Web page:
community media

demonstrates how media which is created for and by the community serve as an effective venue to express community issues and concerns, promote participation, and encourage cultural diversity.



ON the whole, the Cebu media has had a quite interesting century of development and growth despite the clearly economic handicap suffered by the men and women who worked behind its progress. But while it did perform quite commendably in affirming the significant ways of democracy in relation to our right to free press and speech, still the media community could have done more. Indeed, given the dynamism of the local media players both on the side of the practitioners and the risk-taking investors, the local media industry has been able to withstand the rigors of the struggle for economic survival.

Right now, if one should try to generate a prevailing contemporary portrait of the Cebu media, it would not be difficult to show its development as a forward-looking industry that holds the promise of getting ever stronger and sturdier. The “infusion” into its midst of the basic features of the advances in information technology, has brought Cebu media abreast of the global communications revolution. It has now developed a firm foundation for taking off into the future with less risk of failure, and more chances of success.

The unusually sincere interest shown by the local government leaders in supporting the setting up of the needed ICT infrastructure indicates affirmation of a brighter prospect for the current media industry. As it is, new publications, this time in the area of magazines, are emerging in Cebu with more sophisticated printing facilities producing quality products, not only in lay outing and composition, but also in content. The most recent of this, is a twice-monthly magazine called the Business Profile, which at this moment is only on its fourth issue. But it is Cebu’s first publication of its genre that devotes its pages solely to the business sector. And judged from the business community’s response, the Profile glows with all the vestiges of fulfilling its promise.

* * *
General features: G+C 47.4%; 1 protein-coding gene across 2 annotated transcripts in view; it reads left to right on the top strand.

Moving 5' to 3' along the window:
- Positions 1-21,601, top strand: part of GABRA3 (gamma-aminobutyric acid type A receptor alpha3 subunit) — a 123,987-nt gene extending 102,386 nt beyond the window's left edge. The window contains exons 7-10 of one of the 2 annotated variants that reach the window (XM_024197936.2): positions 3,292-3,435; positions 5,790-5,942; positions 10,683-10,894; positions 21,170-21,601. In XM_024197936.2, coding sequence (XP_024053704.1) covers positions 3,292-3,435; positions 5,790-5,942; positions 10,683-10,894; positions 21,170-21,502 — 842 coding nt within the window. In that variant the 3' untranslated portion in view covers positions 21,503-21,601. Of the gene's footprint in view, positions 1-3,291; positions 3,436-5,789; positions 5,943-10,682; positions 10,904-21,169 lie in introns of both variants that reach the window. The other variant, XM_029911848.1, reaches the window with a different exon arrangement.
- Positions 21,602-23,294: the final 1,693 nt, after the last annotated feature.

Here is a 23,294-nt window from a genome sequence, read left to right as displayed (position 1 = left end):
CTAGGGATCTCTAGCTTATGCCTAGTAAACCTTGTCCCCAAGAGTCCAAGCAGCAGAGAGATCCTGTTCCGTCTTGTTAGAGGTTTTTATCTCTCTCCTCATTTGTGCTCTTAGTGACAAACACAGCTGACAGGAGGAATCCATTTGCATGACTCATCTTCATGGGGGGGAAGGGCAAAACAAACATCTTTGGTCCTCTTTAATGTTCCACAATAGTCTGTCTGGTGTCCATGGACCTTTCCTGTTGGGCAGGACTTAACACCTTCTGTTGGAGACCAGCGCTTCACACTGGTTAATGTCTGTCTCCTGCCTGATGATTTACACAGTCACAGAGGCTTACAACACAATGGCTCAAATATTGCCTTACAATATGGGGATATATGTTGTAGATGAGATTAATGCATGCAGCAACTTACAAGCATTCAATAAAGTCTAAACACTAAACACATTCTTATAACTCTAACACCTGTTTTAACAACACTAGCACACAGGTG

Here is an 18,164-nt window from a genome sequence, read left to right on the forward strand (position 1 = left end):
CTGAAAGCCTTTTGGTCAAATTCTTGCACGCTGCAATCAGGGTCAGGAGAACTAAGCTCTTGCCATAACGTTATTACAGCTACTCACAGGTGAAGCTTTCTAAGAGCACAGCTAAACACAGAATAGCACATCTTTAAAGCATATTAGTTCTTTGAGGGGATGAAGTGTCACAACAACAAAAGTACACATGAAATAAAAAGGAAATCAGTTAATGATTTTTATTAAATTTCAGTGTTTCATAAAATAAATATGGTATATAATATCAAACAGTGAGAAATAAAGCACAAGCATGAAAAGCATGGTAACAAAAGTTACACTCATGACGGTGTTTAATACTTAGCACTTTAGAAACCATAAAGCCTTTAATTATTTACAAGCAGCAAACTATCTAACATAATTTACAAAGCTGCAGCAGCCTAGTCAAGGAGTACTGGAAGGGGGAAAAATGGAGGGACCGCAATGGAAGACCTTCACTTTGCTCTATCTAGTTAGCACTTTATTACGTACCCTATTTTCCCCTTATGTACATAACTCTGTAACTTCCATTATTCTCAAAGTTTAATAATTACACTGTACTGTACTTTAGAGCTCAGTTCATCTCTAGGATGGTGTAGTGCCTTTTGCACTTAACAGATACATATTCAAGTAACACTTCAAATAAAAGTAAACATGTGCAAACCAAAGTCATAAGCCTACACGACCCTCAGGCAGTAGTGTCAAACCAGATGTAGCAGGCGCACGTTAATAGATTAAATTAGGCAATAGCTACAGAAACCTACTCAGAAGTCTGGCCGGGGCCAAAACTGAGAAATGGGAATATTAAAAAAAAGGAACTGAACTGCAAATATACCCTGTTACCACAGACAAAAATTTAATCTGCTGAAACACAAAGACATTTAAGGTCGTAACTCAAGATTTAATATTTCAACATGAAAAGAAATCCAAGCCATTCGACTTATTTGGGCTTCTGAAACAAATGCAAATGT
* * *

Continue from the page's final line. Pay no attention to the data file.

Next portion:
In the audio-visual sphere, a recent entrant in the media community that is not part of a national network, but one that is purportedly emanating in Cebu, is the Cebu Catholic Television Network (CCTN) which has a reach throughout the Visayas and Northern Mindanao. While its programming is essentially slanted to religious values, it is trying to keep up with trends in mass audience attraction by going for the tele-series but mostly locally produced, absorbing in a sense, the dislocated media artists of the radio dramas that had been discontinued by some stations.

Cebu’s radio stations are trying to hold their own in the face of strong challenges from television, more particularly the AM stations. Both the AM and FM stations anchor their strength at surviving on the fact that many of the rural folks cannot still afford TV units, except for those who have kin overseas. The OFWs are having the utilization of their for the construction of their dream houses and equipping these with appliances. With power already available in the countryside, it is not unsual to see houses lining the provincial road with TV antennae adorning the roofs. But these houses are still not many enough to be able to cut down the “radio” owning population of the countryside.

In a way, the population of Cebu which is now almost three million is the source of Cebu media’s potential strength in the coming years. Right now, the countryside is hardly tapped or reached by local and national publications, as well as the audio-visual media. In ICT, only a few municipalities can claim to have an internet café. That is the present condition, but here lies the lush prospect of Cebu’s media industry. It nourishes the “economic” hope of the province’s professional journalists, of their being able to assure themselves of a promising livelihood in the coming decades of this new century.

However, what can be said as a most impressive achievement of the contemporary Cebu media, is the established professionalism of the practicing journalists in both print and broadcast outlets. A few years back, there was established a Cebu Newspaper Workers Foundation (CENEWOF). At the insistence of the radio and television workers, the name has lately been changed to Cebu Media Workers Foundation. And then, sometime last year, when there were efforts of non-affiliated media groups to join the legitimate media workers, a federation of beat reporters’ associations was organized.